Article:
The Stack Archive

Snapchat considers image recognition to push brand ads

Tue 19 Jul 2016

Snapchat app

Snapchat is looking into using image recognition technologies to better deliver targeted ads. In its recent patent application, titled ‘Object Recognition Based Photo Filters’, the social media company proposed a series of tailored filters to push commercial offers related to the photo a user is sharing.

The patent, which was first filed in January 2015 and published last week, describes a situation where a user posts an image of a cup of coffee, which Snapchat will be able to recognise and send a coupon for a free drink.

The company suggests that brands could compete for the opportunity to have their filters included for certain objects, in much the same way as they do for search results. A user’s snap of a cup of coffee could lead to a bidding war between Starbucks and Café Nero for example, battling to get their ads offered to the user.

Screen Shot 2016-07-19 at 15.37.52Counting over 150 million users, Snapchat already leverages its popularity with filters and augmented reality to enhance user/brand interaction. The messaging app saw particular success from its sponsored Gatorade Super Bowl campaign which saw over 160 million impressions.

The new deep image recognition software is expected to go beyond simple filters, gathering data about what the user is posting and where they are located, among other information to improve targeted advertising.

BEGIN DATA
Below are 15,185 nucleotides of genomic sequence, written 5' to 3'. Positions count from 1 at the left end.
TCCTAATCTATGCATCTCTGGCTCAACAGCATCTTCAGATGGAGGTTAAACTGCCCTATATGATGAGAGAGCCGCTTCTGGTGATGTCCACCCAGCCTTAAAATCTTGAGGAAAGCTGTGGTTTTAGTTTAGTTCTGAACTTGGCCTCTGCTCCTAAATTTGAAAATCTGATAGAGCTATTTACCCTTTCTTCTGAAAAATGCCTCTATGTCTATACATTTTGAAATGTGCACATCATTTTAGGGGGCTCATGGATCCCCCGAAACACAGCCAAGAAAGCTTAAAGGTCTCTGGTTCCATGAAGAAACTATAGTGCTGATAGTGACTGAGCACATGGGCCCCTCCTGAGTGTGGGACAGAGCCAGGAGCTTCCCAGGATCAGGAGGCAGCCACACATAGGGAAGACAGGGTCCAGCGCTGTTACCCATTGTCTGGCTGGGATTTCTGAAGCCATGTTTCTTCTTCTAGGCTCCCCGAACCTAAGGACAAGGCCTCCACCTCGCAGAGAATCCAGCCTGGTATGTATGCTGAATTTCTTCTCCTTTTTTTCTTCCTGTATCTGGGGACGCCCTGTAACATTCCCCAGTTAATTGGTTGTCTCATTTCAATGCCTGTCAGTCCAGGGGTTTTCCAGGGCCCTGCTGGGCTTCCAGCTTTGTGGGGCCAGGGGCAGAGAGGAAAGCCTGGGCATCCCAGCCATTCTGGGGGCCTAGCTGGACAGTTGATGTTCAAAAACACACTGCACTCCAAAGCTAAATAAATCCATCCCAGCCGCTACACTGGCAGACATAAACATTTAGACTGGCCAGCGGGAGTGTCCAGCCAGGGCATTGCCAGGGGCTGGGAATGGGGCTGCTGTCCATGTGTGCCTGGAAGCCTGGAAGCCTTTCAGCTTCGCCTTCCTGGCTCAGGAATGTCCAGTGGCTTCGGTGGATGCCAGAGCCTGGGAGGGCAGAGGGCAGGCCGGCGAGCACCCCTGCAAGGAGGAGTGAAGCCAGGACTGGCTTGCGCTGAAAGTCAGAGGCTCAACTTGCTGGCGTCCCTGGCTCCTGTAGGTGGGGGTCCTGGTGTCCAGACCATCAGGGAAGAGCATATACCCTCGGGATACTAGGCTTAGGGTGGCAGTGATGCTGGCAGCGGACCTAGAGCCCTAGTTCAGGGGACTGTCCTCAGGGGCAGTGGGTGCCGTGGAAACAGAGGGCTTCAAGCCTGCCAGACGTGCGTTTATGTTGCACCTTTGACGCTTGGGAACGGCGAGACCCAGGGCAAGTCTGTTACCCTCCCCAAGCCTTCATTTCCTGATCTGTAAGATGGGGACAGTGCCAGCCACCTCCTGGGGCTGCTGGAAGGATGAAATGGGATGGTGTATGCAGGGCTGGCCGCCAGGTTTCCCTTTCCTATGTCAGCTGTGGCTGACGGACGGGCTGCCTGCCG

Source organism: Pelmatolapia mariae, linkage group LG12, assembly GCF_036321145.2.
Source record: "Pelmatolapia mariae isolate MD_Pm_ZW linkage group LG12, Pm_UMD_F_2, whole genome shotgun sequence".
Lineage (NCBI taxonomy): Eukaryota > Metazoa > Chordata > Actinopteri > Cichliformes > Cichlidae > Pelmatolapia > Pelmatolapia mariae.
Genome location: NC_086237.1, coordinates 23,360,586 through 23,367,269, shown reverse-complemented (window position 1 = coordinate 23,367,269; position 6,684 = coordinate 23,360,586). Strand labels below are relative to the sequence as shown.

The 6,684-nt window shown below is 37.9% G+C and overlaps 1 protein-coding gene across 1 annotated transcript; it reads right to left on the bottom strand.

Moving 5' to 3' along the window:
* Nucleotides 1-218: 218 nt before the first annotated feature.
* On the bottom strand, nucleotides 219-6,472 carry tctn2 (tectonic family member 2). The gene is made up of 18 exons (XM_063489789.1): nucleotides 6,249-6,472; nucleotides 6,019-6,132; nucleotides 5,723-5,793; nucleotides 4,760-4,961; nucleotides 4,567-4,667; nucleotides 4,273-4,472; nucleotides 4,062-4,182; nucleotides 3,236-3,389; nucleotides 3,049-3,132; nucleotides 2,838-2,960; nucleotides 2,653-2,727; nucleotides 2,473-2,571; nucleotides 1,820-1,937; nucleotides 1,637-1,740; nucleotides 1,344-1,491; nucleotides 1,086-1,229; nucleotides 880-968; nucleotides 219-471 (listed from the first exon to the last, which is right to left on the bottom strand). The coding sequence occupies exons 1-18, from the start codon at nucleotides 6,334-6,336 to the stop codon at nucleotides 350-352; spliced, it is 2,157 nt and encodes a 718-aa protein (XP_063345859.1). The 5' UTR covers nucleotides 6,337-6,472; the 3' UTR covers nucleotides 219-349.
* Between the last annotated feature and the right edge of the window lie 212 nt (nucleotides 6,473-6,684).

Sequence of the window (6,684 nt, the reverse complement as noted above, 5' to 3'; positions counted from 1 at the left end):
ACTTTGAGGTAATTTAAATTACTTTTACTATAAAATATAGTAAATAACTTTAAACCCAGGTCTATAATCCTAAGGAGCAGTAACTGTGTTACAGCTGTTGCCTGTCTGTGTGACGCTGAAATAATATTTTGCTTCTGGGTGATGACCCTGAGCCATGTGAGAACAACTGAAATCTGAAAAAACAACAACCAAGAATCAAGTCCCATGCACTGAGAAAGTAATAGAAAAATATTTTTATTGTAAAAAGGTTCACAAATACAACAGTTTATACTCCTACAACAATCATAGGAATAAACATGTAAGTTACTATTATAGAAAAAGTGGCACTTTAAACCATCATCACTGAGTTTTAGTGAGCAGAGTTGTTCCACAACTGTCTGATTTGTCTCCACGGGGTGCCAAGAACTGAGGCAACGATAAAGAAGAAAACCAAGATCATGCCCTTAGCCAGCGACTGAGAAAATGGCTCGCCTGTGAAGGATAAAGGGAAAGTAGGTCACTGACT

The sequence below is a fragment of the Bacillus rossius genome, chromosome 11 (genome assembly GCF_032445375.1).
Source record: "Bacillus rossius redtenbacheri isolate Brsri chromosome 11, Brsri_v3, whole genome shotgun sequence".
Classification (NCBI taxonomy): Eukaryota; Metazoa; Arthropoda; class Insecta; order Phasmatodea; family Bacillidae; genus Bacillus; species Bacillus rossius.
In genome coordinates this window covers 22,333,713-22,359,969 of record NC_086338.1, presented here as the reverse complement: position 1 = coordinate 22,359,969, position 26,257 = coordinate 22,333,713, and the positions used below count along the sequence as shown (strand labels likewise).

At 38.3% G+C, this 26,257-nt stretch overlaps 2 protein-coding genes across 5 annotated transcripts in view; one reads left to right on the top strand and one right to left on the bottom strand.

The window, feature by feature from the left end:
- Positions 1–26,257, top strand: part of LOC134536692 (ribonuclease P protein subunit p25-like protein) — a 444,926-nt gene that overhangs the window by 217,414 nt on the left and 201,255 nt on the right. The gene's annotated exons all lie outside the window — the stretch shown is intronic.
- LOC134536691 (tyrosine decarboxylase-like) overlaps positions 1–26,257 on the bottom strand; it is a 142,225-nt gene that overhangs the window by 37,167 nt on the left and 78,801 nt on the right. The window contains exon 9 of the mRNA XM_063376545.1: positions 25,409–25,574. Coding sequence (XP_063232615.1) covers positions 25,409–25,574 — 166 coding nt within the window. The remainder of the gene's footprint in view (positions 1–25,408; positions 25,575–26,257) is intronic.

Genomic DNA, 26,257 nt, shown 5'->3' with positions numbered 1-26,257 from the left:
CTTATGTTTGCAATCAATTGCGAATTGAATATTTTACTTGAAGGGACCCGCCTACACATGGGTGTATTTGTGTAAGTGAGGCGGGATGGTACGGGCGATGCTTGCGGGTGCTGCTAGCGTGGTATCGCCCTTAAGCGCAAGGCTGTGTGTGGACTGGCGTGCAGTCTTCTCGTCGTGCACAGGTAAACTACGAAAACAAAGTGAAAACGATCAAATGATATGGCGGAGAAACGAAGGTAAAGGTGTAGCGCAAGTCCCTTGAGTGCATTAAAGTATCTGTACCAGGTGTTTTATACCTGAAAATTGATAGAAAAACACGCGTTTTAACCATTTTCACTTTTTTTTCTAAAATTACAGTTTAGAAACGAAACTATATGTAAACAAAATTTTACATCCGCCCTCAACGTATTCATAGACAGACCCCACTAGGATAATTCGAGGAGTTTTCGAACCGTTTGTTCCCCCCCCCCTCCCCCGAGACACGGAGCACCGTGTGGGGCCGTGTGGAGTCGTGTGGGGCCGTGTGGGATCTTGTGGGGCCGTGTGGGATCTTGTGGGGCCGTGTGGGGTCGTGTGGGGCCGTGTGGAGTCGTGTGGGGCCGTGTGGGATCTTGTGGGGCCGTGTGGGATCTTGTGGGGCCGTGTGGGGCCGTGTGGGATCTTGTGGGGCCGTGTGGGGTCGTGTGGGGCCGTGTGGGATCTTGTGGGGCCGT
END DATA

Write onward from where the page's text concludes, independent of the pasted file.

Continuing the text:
The patent is yet to be granted, but it is a confident step for the app which is exploring new ways to reach out to its growing global audience. In this same push, Snapchat has teamed up with international media and sports brands, such as Sony pictures, the NBA, Universal Pictures and EA Sports.

Its newly introduced ‘Discover’ feature seeks to target its young audience, publishing editorial posts from the likes of Buzzfeed and Sky News. This channel contains news stories and behind-the-scenes footage, but has recently been accused of exposing youngsters to sexual and offensive content.


advertising apps Augmented Reality news
Send us a correction about this article Send us a news tip